- a plan of procedure, usually written, for a proposed objective, especially with reference to the sequence of and time allotted for each item or operation necessary to its completion: The schedule allows three weeks for this stage.
- a series of things to be done or of events to occur at or during a particular time or period: He always has a full schedule.
- a timetable.
- a written or printed statement of details, often in classified or tabular form, especially one forming an appendix or explanatory addition to another document.
- Obsolete. a written paper.
- to make a schedule of or enter in a schedule.
- to plan for a certain date: to schedule publication for June.
Origin of schedule
Synonyms for schedule
Examples from the Web for scheduler
Contemporary Examples of scheduler
Alaska-based scheduler Robyn Engibous, billed to True North L'Attitudes, earned just over $5,400.Palin's Post-Midterms Donations Haul
January 27, 2011
I would hate to have been Homeland Security Secretary Janet Napolitano's scheduler this last week.What Bush Could Teach Obama
May 4, 2010
- a person whose job is to allot times for television or radio programmes to be broadcast
- computing a computer program designed to aid in scheduling tasks
- a plan of procedure for a project, allotting the work to be done and the time for it
- a list of itemsa schedule of fixed prices
- a list of times, esp of arrivals and departures; timetable
- a list of tasks to be performed, esp within a set period
- law a list or inventory, usually supplementary to a contract, will, etc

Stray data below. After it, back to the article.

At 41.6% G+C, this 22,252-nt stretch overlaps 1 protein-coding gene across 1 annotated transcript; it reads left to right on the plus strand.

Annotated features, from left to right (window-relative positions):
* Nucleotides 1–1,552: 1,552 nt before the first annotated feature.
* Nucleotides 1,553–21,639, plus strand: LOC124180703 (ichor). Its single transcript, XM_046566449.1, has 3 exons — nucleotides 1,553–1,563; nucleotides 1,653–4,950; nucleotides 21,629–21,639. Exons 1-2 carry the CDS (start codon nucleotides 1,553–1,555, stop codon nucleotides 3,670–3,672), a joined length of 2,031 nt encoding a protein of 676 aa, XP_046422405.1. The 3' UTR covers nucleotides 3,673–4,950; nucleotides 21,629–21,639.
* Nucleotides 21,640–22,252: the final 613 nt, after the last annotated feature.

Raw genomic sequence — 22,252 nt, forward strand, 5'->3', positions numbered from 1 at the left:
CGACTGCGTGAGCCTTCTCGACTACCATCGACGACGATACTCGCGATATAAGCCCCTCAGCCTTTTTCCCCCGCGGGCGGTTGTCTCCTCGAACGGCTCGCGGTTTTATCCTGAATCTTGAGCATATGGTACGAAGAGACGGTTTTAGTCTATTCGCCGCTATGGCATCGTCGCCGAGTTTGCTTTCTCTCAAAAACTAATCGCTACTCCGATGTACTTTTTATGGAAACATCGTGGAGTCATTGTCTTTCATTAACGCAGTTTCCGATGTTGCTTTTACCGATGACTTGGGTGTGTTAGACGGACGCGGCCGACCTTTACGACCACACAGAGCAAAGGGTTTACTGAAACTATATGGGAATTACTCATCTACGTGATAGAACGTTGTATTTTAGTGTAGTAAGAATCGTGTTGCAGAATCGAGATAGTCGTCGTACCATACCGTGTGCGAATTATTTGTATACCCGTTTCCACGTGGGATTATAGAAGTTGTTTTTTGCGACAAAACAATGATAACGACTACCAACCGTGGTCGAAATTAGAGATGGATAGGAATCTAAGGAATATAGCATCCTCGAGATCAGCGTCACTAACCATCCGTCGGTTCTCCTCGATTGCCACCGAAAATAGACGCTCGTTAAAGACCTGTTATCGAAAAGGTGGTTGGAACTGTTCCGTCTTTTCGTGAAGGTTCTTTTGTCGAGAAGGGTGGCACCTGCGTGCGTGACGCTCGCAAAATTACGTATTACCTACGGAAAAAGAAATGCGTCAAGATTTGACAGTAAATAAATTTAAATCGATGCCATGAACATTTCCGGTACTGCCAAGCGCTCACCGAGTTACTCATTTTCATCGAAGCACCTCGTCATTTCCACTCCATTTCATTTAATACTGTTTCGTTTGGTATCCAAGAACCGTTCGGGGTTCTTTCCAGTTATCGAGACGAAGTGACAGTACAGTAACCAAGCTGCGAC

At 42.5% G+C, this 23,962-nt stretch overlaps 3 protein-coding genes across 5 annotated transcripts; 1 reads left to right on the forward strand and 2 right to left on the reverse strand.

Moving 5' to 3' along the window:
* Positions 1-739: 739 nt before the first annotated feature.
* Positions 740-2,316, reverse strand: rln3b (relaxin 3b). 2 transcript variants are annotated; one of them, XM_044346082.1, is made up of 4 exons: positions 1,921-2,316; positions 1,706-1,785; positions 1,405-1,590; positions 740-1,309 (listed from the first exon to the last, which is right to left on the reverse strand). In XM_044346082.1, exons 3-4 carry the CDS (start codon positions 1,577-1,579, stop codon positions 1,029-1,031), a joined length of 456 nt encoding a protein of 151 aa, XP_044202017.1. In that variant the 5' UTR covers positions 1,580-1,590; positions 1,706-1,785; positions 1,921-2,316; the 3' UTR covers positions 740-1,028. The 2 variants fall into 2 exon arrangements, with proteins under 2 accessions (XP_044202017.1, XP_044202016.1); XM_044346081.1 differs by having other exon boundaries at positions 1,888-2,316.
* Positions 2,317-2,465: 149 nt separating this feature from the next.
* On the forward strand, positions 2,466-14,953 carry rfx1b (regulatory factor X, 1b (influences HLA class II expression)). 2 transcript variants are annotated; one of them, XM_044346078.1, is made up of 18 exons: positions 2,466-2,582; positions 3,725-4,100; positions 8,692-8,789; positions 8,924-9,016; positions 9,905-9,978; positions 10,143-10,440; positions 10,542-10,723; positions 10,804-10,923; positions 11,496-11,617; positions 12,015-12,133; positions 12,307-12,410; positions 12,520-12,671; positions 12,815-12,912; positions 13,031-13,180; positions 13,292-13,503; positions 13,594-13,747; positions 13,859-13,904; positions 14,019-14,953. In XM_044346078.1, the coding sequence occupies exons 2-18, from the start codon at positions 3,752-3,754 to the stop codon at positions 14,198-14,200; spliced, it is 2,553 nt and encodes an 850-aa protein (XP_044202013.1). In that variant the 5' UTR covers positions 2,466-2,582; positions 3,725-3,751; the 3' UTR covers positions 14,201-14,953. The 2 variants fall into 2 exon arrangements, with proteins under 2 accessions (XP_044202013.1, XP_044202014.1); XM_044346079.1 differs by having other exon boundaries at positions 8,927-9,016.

- on schedule at the expected or planned time
- to make a schedule of or place in a schedule
- to plan to occur at a certain time
Word Origin for schedule
Word Origin and History for scheduler
late 14c., sedule, cedule "ticket, label, slip of paper with writing on it," from Old French cedule (Modern French cédule), from Late Latin schedula "strip of paper" (in Medieval Latin also "a note, schedule"), diminutive of Latin scheda, scida "one of the strips forming a papyrus sheet," from Greek skhida "splinter," from stem of skhizein "to cleave, split" (see shed (v.)). Also from the Latin word are Spanish cédula, German Zettel.
The notion is of slips of paper attached to a document as an appendix (a sense maintained in U.S. tax forms). The specific meaning "printed timetable" is first recorded 1863 in railway use. Modern spelling is a 15c. imitation of Latin, but pronunciation remained "sed-yul" for centuries afterward; the modern British pronunciation ("shed-yul") is from French influence, while the U.S. pronunciation ("sked-yul") is from the practice of Webster, based on the Greek original.
"make a schedule of, 1855; include in a schedule, 1862; from schedule (n.). Related: Scheduled; scheduling.
Idioms and Phrases with scheduler
see on schedule.